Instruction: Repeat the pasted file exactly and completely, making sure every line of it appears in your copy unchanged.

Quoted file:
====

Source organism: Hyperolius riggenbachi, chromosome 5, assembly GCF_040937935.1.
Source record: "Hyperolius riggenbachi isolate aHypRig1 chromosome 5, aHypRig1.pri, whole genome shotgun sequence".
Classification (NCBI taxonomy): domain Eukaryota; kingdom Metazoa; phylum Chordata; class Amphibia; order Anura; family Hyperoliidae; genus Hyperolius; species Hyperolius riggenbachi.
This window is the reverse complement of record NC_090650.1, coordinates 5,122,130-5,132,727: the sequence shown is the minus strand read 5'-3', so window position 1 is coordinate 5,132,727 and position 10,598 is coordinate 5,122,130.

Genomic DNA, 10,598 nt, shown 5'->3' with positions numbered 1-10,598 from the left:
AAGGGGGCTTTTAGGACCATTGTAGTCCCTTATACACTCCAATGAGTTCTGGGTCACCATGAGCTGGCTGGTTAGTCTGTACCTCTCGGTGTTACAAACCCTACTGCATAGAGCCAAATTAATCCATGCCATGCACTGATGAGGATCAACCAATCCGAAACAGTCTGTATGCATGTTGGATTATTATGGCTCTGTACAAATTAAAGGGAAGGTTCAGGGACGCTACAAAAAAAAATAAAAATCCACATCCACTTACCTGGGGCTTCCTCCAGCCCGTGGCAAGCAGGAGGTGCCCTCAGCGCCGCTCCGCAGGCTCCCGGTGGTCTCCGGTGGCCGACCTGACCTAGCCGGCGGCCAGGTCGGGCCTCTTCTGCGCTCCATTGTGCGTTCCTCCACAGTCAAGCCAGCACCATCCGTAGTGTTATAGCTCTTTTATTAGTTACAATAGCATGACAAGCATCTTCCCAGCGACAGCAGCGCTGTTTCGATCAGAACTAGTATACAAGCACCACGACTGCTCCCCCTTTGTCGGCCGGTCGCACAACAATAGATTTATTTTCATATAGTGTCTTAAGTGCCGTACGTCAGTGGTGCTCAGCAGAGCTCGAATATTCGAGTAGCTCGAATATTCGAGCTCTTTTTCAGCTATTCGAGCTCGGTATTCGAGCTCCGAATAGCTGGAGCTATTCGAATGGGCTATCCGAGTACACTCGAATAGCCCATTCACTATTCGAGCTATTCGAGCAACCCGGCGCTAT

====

Source organism: Hyperolius riggenbachi, chromosome 5, assembly GCF_040937935.1.
Source record: "Hyperolius riggenbachi isolate aHypRig1 chromosome 5, aHypRig1.pri, whole genome shotgun sequence".
Classification (NCBI taxonomy): domain Eukaryota; kingdom Metazoa; phylum Chordata; class Amphibia; order Anura; family Hyperoliidae; genus Hyperolius; species Hyperolius riggenbachi.
This window is the reverse complement of record NC_090650.1, coordinates 5,122,130-5,132,727: the sequence shown is the minus strand read 5'-3', so window position 1 is coordinate 5,132,727 and position 10,598 is coordinate 5,122,130.

Genomic DNA, 10,598 nt, shown 5'->3' with positions numbered 1-10,598 from the left:
AAGGGGGCTTTTAGGACCATTGTAGTCCCTTATACACTCCAATGAGTTCTGGGTCACCATGAGCTGGCTGGTTAGTCTGTACCTCTCGGTGTTACAAACCCTACTGCATAGAGCCAAATTAATCCATGCCATGCACTGATGAGGATCAACCAATCCGAAACAGTCTGTATGCATGTTGGATTATTATGGCTCTGTACAAATTAAAGGGAAGGTTCAGGGACGCTACAAAAAAAAATAAAAATCCACATCCACTTACCTGGGGCTTCCTCCAGCCCGTGGCAAGCAGGAGGTGCCCTCAGCGCCGCTCCGCAGGCTCCCGGTGGTCTCCGGTGGCCGACCTGACCTAGCCGGCGGCCAGGTCGGGCCTCTTCTGCGCTCCATTGTGCGTTCCTCCACAGTCAAGCCAGCACCATCCGTAGTGTTATAGCTCTTTTATTAGTTACAATAGCATGACAAGCATCTTCCCAGCGACAGCAGCGCTGTTTCGATCAGAACTAGTATACAAGCACCACGACTGCTCCCCCTTTGTCGGCCGGTCGCACAACAATAGATTTATTTTCATATAGTGTCTTAAGTGCCGTACGTCAGTGGTGCTCAGCAGAGCTCGAATATTCGAGTAGCTCGAATATTCGAGCTCTTTTTCAGCTATTCGAGCTCGGTATTCGAGCTCCGAATAGCTGGAGCTATTCGAATGGGCTATCCGAGTACACTCGAATAGCCCATTCACTATTCGAGCTATTCGAGCAACCCGGCGCTAT